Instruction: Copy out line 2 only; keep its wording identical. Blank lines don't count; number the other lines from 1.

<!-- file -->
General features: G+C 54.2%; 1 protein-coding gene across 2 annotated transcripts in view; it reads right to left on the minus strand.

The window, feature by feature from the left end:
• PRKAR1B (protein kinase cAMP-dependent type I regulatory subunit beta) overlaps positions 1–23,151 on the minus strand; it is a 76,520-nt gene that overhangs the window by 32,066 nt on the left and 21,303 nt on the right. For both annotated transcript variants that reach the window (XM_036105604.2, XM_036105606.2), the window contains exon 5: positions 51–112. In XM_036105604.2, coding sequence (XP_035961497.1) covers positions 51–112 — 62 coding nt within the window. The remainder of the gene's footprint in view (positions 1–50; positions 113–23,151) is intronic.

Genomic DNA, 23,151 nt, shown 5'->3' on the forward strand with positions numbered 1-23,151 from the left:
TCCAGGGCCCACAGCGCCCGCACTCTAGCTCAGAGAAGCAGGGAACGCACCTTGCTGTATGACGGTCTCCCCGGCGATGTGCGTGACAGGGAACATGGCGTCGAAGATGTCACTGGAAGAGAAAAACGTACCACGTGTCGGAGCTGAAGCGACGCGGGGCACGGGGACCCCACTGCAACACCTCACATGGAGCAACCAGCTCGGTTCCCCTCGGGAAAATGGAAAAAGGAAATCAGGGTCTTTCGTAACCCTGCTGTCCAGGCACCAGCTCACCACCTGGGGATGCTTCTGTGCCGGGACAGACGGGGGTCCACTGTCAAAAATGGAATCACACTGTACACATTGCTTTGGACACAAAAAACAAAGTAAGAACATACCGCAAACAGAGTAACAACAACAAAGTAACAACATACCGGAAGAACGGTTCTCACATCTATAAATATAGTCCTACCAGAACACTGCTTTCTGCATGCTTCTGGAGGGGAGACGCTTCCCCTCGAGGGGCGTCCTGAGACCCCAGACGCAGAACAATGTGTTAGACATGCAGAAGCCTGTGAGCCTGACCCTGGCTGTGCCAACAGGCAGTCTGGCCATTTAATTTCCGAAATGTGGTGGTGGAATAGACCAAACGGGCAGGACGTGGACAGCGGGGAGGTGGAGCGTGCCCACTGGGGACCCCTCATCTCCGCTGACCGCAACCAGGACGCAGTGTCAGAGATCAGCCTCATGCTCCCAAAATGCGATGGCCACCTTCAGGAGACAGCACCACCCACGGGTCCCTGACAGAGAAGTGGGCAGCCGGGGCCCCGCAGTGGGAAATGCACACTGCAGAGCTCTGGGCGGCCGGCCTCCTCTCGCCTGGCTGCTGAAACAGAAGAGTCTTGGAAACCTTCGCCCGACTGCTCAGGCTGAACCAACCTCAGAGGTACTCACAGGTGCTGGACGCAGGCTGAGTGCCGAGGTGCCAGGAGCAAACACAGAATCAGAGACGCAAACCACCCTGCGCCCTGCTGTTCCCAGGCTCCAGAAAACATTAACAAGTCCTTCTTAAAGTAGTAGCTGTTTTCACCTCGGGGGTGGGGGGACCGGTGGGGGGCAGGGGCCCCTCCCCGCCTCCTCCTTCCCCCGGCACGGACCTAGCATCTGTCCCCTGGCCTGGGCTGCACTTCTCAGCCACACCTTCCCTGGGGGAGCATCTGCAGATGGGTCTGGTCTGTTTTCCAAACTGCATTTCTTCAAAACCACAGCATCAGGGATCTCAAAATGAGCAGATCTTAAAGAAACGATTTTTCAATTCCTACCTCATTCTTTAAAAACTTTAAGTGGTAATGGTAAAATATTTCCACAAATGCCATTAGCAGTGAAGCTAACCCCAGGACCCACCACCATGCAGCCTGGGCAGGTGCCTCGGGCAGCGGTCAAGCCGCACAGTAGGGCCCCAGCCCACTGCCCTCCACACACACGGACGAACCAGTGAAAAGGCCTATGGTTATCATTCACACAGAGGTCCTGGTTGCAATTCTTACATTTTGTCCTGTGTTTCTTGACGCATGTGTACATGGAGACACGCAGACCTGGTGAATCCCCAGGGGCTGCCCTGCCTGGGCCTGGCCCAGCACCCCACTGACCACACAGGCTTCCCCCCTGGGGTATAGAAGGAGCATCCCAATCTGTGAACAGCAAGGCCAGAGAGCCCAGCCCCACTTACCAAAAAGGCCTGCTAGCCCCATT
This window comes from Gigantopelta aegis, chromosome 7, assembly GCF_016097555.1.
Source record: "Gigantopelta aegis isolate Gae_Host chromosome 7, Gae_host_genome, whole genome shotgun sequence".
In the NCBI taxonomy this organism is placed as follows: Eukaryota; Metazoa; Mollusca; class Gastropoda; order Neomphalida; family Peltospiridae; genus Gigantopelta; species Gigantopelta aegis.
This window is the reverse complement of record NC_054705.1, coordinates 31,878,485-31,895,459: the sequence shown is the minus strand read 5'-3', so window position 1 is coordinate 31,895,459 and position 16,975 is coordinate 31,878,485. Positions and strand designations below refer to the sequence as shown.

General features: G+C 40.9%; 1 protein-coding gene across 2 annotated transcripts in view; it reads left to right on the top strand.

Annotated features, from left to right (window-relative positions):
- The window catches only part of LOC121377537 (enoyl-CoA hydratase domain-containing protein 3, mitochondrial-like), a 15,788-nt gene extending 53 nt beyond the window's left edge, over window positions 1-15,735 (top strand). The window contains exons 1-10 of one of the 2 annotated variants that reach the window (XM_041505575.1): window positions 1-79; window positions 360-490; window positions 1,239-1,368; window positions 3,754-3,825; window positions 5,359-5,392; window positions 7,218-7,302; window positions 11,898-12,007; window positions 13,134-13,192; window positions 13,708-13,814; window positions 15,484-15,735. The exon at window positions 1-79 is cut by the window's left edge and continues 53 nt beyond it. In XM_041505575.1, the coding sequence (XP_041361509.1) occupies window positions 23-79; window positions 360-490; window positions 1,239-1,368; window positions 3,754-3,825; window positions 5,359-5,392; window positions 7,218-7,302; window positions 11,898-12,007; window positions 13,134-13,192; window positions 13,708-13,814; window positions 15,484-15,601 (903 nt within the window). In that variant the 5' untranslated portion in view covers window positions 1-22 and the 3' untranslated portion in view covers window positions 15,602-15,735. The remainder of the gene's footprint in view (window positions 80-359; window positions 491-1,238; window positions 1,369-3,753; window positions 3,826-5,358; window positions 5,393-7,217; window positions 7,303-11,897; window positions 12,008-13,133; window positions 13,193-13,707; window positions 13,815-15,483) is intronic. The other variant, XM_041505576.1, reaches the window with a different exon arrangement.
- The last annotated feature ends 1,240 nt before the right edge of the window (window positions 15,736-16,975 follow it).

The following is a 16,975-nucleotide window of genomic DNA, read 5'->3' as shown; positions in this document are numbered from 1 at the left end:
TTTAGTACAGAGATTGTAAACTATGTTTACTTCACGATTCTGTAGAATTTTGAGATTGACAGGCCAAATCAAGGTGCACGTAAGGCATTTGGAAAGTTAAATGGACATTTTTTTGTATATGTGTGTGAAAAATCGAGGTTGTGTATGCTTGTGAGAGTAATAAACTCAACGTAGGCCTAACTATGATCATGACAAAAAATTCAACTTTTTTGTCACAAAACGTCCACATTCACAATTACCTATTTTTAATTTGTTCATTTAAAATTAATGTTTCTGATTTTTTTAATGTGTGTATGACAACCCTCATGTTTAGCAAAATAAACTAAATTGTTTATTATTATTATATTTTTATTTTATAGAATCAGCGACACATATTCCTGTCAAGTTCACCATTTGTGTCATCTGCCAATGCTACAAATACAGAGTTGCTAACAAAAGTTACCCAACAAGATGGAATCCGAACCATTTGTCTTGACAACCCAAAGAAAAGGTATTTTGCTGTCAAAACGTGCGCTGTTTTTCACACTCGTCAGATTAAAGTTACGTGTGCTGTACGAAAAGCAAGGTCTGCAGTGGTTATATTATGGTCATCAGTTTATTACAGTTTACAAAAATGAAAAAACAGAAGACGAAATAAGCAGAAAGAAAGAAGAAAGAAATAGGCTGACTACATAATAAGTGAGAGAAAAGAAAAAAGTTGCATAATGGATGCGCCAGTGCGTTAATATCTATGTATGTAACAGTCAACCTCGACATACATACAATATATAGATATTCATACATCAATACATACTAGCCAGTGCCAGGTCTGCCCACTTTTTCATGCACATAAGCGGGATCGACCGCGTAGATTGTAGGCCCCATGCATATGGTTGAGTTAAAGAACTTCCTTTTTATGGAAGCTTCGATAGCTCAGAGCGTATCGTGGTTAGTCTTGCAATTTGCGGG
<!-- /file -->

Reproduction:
The window, feature by feature from the left end: